Tuesday, September 21, 2010

Action (i)

What do tomatoes and Princesses have in common?


 To combat this, we signed up for this

Every now and then my husband and I would talk about getting our produce through a CSA (Community Supported Agriculture) instead of through the grocery store.  But it never seemed urgent enough, or neither of us researched it much beyond the conversation.  Or we'd hear that it cost X amount of money and there never really seems a good time to spend X amount of money.

Still, more and more people we knew kept raving about how delicious their local tomatoes were, how incredible their apples from the orchard over yonder.  Our neighbor, who joined a CSA, would routinely drop massive bags of vegetables on our doorstep because she would get so much food each week that her family couldn't eat it all.

More evidence mounted.  We visited friends in Massachusetts and upon opening their fridge to get creamer for the coffee, it looked like the farm had just emptied it's contents onto their shelves.
When I finally found the creamer, it was in a glass bottle, which I haven't seen seen since I was 8 and the milk man dropped our milk on the front stoop.  It was also from down the road, and was the most amazing thing I'd tasted this side of the Mississippi.This family talked about how they would get so much produce each week and they'd challenge themselves to eat it all before the next shipment.  (And, how I love a challenge.) 

The myth of the high cost was dispelled quickly when we finally tallied up what we're spending weekly and compared it to what you would spend over the course of a season through a local farm.  Local won for produce, and for other areas it was a wash.

Still, no action.  I'd taken to buying local produce at our grocery store, and as much as I hate to admit it: I am a creature of habit.  And old habits can be hard or sometimes scary to break.

I also have great intentions. I've always intended to regularly get to the many farmers markets that happen all over Rochester throughout the week.  Or even our public market.  But the actual practice was infrequent. 

Then I was stuck by the truth that I used to love my weekly trip to the grocery store: the convenience, the getting a coffee from cafe, wandering the aisles and pointing out fruits and veg to Miss C.  Mostly, that I could go anytime at all.
But it's hasn't been that way for quite awhile.  More often than not, I dread it.  C ends up sullen and sad when we leave, and that's on the good days.  On the bad days, she's crying because we didn't get the dolls, balloons, candy, or Princess blow-up pool on the way out.  And she reeeaaaaaalllly needed them.  By that time, there's not much coffee can do for me. 

So while many are drawn to their CSA because of the freshness of it, and how it is good for the Earth, and how it draws community together, I am drawn to it because of this: they only sell food.  And that's really all I want these days.

If you are a U.S. reader interested in researching what your area offers, take a look at Local Harvest.
This site helped us read through the choices in our area, and pick one that seemed a good match.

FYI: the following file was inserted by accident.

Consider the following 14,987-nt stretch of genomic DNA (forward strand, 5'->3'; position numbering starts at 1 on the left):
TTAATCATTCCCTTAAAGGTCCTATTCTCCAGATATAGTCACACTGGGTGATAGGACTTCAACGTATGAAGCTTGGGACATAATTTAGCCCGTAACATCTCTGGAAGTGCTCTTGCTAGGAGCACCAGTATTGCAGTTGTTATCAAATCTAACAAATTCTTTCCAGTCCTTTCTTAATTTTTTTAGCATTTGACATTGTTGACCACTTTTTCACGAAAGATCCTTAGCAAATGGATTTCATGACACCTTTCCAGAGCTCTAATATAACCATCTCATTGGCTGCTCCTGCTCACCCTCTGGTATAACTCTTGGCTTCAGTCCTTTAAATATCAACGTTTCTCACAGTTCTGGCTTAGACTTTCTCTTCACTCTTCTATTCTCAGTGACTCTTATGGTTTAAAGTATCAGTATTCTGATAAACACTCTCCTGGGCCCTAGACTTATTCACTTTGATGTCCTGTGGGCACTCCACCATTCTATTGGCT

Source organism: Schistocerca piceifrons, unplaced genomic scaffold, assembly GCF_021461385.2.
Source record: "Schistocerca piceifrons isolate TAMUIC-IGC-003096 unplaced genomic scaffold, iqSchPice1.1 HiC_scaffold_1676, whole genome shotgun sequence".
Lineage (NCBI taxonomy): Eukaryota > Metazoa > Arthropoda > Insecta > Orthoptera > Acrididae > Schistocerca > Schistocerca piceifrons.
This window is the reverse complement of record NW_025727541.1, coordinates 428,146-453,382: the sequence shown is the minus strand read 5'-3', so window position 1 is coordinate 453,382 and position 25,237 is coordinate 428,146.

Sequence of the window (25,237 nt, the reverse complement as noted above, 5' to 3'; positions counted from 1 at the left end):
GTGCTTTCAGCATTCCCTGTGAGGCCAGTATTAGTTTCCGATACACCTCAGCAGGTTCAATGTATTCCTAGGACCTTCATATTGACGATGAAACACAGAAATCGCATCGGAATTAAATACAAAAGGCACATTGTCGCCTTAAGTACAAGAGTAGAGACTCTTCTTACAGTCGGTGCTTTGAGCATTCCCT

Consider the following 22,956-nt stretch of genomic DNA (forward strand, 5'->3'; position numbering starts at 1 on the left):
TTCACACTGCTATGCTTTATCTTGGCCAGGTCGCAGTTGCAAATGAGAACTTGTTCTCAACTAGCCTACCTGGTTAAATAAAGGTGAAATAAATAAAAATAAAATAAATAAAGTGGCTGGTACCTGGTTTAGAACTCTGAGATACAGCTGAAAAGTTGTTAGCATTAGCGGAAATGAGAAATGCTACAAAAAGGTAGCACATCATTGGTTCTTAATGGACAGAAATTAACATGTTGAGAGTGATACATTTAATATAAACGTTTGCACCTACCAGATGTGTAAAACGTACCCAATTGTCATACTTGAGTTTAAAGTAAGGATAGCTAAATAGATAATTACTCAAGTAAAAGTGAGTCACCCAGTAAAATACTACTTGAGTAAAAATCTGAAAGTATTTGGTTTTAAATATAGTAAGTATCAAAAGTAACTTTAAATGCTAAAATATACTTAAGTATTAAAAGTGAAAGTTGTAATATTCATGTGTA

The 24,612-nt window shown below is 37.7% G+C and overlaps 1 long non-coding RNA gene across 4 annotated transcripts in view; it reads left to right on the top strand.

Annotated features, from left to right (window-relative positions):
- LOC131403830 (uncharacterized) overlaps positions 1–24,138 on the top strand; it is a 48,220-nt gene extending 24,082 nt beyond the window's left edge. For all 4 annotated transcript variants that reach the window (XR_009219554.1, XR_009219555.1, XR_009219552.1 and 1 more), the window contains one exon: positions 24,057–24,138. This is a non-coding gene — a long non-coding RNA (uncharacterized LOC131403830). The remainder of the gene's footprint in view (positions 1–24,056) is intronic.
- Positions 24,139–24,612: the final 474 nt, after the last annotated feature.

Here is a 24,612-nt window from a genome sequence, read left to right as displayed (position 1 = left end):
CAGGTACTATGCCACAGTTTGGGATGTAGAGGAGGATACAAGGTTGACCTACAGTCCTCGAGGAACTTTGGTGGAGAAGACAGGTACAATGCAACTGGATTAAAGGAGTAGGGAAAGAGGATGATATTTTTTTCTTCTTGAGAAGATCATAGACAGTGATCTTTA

Some are straight-up you pick up the food.  Others have an option to work with your kids on the farm.  All sorts of choices.

(If you are about to comment, "Why don't you grow your own tomatoes?" or, "Why don't you plant an herb garden and an apple tree?", please see above section under Good Intentions.  Maybe next spring. )

(If you are a Rochester reader, interested in taking a step this way, The Good Food Collective has a winter option that is quite reasonable.  And looks seriously fantastic.)

And as far as I know, none of them are selling Aurora beach chairs with matching bikinis.


  1. Hi Mary, great to see that you have joined your local community garden, I always have good intentions of doing this too. Just wanted to let you know that I have linked to you via a Lovely blog award as I really think what you write here is important for people to read.

  2. Unfortunately there's no CSA in our area; otherwise I would be all over that.

    We do, however, get our groceries delivered. We have no car, and we figured out that the delivery fee is about the same as both of us taking the bus to the grocery store and back. We started doing it when the bops was a baby and challenging to take out and about (e.g. find a corner of the grocery store to breastfeed) and we never stopped. So we mostly avoid exposing her to that particular temple of consumerism.

  3. Things have gotten really bad if kids are sullen and sad after a trip to the grocery store. I've given up, as much a possible, going to my local supermarket. I'm lucky enough to have a really terrific grocery store at a local farm to go to. I'm trying to get the rest of the family to give up their national brand cereal, which will further limit the need to go to that supermarket.
    CSAs are great but you have to really keep up with the incoming produce. Yikes! Some people around here split a share - useful if you're not ready to get into preserving and canning!

  4. It is certainly true that we remember lovely routines with our children, sometimes, a year ago, rather than the hell they have become.

  5. I'm finishing up my first summer of doing a CSA. I loved it! I barely had to buy produce at the coop all summer. I will probably do it again next year but just do a half share. For a family of 5, a full share was too much sometimes.

  6. Off topic, but I saw this and thought of you: